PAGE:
Recently, I read something in a book that has rocked my world.
Out of ten people, two will love you, one will dislike you, and seven won’t pay attention to you. Focus on the two that love you, not the ones that dislike you or the seven who don’t care. (Paraphrased idea from a book I read, The Courage to be Disliked by Fumitake Koga and Ichiro Kishimi.)
This may surprise some of you, but despite my strong and assertive personality, I have always struggled with being liked.
For example, people unfriending me on Facebook or unsubscribing from my blog or saying negative things about me when I am not around are often given way too much real estate in my mind.
No one enjoys hearing they are disliked because it feels like a form of rejection. At the heart of being human is a deep desire to feel loved. It takes a concerted effort to become comfortable with hearing over and over again that people don’t like you. Being a bold, outspoken female, I’ve heard it regularly since elementary school.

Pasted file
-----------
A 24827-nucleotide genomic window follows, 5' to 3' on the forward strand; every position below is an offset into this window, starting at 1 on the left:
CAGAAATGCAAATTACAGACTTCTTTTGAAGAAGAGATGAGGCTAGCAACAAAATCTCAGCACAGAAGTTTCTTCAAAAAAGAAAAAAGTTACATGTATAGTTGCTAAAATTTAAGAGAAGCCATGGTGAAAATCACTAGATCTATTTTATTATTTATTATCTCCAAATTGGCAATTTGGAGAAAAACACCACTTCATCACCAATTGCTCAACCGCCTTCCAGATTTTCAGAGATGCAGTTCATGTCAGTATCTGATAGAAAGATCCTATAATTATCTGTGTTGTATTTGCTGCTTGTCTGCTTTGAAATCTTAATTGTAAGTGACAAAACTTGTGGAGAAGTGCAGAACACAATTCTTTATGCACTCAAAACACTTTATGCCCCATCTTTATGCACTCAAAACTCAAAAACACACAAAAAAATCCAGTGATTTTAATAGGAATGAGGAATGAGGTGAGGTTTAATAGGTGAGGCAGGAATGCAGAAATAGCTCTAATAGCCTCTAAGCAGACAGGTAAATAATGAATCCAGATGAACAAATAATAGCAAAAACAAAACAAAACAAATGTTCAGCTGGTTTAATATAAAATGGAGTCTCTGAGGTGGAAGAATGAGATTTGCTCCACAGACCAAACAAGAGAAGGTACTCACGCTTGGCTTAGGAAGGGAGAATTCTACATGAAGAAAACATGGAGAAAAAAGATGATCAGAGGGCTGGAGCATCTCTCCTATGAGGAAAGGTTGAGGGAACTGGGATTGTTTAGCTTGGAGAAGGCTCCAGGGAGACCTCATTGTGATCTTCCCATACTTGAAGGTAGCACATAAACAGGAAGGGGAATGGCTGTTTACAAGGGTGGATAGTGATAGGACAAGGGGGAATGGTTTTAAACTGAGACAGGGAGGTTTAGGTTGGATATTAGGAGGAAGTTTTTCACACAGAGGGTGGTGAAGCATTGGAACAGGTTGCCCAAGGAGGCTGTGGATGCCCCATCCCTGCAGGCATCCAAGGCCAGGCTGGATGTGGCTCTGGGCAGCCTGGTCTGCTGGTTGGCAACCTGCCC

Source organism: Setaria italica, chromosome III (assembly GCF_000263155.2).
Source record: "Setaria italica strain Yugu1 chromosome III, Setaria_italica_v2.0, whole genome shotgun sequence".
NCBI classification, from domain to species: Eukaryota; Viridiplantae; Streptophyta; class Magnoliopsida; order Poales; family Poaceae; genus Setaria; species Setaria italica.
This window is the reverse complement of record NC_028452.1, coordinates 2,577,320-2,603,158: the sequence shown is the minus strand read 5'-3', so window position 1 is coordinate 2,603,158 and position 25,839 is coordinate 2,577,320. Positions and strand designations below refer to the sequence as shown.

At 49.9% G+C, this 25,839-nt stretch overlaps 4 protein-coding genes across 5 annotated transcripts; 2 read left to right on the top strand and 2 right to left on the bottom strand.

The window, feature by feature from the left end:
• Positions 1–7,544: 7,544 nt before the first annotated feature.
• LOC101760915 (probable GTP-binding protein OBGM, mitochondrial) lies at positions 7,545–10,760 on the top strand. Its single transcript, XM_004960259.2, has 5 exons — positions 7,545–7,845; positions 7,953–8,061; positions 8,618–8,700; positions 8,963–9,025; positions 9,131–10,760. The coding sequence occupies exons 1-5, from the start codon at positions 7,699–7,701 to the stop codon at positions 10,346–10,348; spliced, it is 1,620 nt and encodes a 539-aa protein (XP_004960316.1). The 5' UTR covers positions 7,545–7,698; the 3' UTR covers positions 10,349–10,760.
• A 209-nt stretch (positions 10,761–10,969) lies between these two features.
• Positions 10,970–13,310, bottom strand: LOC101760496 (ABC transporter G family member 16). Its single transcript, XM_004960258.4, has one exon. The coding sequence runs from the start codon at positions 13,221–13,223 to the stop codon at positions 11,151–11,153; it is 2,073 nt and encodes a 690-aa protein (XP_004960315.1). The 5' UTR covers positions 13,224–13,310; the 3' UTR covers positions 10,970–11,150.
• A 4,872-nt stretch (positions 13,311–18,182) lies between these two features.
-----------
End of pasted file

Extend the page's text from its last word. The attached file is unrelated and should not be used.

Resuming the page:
Remembering that no matter who I am or what I do, 10% of people will not like me, and seven are never going to care, makes it significantly easier for those comments to roll off my back.
When my insecurities sneak up on me, I redirect my attention to the twenty percent.
If I approach every room I walk into, or every post I make on social media, or every email I send out as an attempt to just reach the 2 in 10, life becomes so much easier.
The other beautiful side of this mindset is that it helps to remove the temptation of focusing on myself. When I have insecure thoughts or take actions (or inactions) out of my fear of what others will think, I am completely and exclusively focused on myself.
However, when I constantly remind myself that my only desire is to serve those 2 in 10, then I can give all my energy and attention to the people I am trying to help.
May we all learn to release the 10% of people who will never like us no matter what, and to release the 7 in 10 who just see us as another warm body in the room. Instead, may we all double down on serving that 20% who is asking for more of what we offer in the world.